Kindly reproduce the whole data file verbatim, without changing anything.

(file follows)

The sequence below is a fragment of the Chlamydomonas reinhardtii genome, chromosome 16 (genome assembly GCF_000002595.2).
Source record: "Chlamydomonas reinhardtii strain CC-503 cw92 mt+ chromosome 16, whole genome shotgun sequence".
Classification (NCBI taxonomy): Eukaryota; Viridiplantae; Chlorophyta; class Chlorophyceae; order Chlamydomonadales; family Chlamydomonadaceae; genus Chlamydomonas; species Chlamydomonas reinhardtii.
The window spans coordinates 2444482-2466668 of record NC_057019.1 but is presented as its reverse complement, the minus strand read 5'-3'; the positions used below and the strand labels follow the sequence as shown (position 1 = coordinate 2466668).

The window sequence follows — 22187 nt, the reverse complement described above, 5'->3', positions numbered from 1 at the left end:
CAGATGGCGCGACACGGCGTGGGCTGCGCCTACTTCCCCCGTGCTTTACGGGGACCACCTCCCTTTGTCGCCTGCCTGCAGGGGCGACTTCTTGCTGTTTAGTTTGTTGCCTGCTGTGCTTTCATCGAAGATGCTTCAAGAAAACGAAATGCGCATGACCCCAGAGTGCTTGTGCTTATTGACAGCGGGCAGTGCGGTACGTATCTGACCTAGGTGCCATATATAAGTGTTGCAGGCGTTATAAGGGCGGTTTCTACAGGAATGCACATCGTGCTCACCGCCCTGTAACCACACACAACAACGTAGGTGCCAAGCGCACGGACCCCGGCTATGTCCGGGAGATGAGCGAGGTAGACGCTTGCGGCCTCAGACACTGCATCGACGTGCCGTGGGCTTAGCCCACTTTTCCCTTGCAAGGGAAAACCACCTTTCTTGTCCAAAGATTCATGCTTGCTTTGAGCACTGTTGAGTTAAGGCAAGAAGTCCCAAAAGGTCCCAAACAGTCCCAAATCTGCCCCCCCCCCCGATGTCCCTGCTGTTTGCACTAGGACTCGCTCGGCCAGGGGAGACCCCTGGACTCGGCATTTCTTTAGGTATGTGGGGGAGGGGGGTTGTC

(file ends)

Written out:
The sequence below is a fragment of the Chlamydomonas reinhardtii genome, chromosome 16 (genome assembly GCF_000002595.2).
Source record: "Chlamydomonas reinhardtii strain CC-503 cw92 mt+ chromosome 16, whole genome shotgun sequence".
Classification (NCBI taxonomy): Eukaryota; Viridiplantae; Chlorophyta; class Chlorophyceae; order Chlamydomonadales; family Chlamydomonadaceae; genus Chlamydomonas; species Chlamydomonas reinhardtii.
The window spans coordinates 2444482-2466668 of record NC_057019.1 but is presented as its reverse complement, the minus strand read 5'-3'; the positions used below and the strand labels follow the sequence as shown (position 1 = coordinate 2466668).

The window sequence follows — 22187 nt, the reverse complement described above, 5'->3', positions numbered from 1 at the left end:
CAGATGGCGCGACACGGCGTGGGCTGCGCCTACTTCCCCCGTGCTTTACGGGGACCACCTCCCTTTGTCGCCTGCCTGCAGGGGCGACTTCTTGCTGTTTAGTTTGTTGCCTGCTGTGCTTTCATCGAAGATGCTTCAAGAAAACGAAATGCGCATGACCCCAGAGTGCTTGTGCTTATTGACAGCGGGCAGTGCGGTACGTATCTGACCTAGGTGCCATATATAAGTGTTGCAGGCGTTATAAGGGCGGTTTCTACAGGAATGCACATCGTGCTCACCGCCCTGTAACCACACACAACAACGTAGGTGCCAAGCGCACGGACCCCGGCTATGTCCGGGAGATGAGCGAGGTAGACGCTTGCGGCCTCAGACACTGCATCGACGTGCCGTGGGCTTAGCCCACTTTTCCCTTGCAAGGGAAAACCACCTTTCTTGTCCAAAGATTCATGCTTGCTTTGAGCACTGTTGAGTTAAGGCAAGAAGTCCCAAAAGGTCCCAAACAGTCCCAAATCTGCCCCCCCCCCCGATGTCCCTGCTGTTTGCACTAGGACTCGCTCGGCCAGGGGAGACCCCTGGACTCGGCATTTCTTTAGGTATGTGGGGGAGGGGGGTTGTC